The levels of the Rhine River fell to a new low on August 12 due to the ongoing drought in Germany and elsewhere in Europe, further restricting the distribution of coal, petrol, wheat and other commodities amid a looming energy crisis, Report informs via The Guardian.

The water level at Kaub near Frankfurt – a key waypoint where the fairway is shallower than elsewhere on the river – fell below 40cm on Friday afternoon, the level at which it is no longer economical for many barges to transit the river.

According to a daily bulletin by Germany’s Federal Waterways and Shipping Administration, water levels on the key waterway were at an unusually low level for this point in the year, and was estimated to drop by a further 10-15cm over the coming three or four days.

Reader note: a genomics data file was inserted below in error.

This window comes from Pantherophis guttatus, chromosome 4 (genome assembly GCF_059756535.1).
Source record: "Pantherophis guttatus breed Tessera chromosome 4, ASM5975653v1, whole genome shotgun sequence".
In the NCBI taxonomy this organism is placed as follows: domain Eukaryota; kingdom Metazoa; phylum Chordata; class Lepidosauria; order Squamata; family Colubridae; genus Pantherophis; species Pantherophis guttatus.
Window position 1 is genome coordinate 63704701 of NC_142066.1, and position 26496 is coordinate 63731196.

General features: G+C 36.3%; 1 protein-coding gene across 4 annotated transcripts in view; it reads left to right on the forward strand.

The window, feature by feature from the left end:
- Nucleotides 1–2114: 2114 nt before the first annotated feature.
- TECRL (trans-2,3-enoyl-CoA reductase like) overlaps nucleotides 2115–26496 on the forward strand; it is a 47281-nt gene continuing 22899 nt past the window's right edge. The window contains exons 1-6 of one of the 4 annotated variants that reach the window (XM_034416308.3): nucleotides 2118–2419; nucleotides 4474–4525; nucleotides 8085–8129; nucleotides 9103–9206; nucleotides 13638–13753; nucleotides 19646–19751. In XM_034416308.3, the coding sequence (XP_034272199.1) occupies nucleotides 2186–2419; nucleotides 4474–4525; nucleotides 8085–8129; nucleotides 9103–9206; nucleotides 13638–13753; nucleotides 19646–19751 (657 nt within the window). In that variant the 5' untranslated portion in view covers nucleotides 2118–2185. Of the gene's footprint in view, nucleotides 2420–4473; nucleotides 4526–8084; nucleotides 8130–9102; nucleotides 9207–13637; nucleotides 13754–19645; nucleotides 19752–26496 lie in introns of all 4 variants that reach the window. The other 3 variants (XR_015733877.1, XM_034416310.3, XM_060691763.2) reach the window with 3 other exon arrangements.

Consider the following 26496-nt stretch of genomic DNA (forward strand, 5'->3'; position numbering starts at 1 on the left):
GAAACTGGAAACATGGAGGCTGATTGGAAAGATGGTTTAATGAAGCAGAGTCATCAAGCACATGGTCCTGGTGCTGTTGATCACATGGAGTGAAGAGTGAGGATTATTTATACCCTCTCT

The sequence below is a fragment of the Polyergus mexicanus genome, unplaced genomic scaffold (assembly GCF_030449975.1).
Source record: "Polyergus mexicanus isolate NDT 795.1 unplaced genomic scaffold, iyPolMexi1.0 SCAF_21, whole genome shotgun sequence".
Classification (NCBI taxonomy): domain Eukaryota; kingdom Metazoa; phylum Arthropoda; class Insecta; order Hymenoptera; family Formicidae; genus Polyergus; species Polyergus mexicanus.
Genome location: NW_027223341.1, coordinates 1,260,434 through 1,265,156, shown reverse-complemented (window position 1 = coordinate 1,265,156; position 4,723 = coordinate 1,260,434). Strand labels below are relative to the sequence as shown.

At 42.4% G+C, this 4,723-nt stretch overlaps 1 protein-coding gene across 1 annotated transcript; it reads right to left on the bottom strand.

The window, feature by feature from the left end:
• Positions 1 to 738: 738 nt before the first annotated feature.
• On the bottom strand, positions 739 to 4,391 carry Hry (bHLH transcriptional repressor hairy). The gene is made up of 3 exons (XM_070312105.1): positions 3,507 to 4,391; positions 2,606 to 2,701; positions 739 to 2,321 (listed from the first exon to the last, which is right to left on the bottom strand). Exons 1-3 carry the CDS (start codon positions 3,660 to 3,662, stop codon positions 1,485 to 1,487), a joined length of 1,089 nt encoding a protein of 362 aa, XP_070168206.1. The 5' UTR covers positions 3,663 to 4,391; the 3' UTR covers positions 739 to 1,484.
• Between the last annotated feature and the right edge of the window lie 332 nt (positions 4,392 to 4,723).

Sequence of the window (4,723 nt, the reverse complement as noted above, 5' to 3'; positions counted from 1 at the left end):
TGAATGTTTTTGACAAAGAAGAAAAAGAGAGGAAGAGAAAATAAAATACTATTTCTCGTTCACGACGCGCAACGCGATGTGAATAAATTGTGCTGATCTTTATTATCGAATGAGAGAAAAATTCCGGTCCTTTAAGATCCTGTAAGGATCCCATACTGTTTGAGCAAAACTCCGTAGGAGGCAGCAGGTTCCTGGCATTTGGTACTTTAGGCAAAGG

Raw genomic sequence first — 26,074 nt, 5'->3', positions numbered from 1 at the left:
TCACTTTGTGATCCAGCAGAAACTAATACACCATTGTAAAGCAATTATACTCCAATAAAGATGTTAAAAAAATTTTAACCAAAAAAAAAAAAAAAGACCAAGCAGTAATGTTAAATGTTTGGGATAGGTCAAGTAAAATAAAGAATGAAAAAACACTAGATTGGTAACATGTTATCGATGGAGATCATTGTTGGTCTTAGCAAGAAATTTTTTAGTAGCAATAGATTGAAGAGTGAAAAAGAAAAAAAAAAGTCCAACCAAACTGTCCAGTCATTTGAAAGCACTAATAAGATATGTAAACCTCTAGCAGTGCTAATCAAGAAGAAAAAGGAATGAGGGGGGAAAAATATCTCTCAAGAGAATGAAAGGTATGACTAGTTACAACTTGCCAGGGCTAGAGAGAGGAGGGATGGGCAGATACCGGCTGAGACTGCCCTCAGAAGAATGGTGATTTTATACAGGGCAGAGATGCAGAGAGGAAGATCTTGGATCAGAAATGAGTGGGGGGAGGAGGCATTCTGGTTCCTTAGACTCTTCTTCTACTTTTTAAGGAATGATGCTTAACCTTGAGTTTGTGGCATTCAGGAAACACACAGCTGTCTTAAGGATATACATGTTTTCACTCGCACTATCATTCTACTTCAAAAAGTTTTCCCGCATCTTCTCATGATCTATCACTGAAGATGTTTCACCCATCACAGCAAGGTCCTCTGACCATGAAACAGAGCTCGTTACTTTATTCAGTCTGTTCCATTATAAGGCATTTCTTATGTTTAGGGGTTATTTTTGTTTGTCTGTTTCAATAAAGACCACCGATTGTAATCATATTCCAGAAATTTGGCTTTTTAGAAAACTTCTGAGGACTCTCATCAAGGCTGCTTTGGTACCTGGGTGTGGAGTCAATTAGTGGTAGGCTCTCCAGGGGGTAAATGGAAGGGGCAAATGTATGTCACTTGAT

While 14-day weather forecasts predict rising water levels from the middle of next week, the administration said this was unlikely to have a significant impact.

Large German companies such as BASF and ThyssenKrupp rely on the Rhine for their supply of fuel, and vessels on the river also carry coal to power stations that the government has chosen to use more intensively in response to Russia throttling its pipeline delivery of natural gas.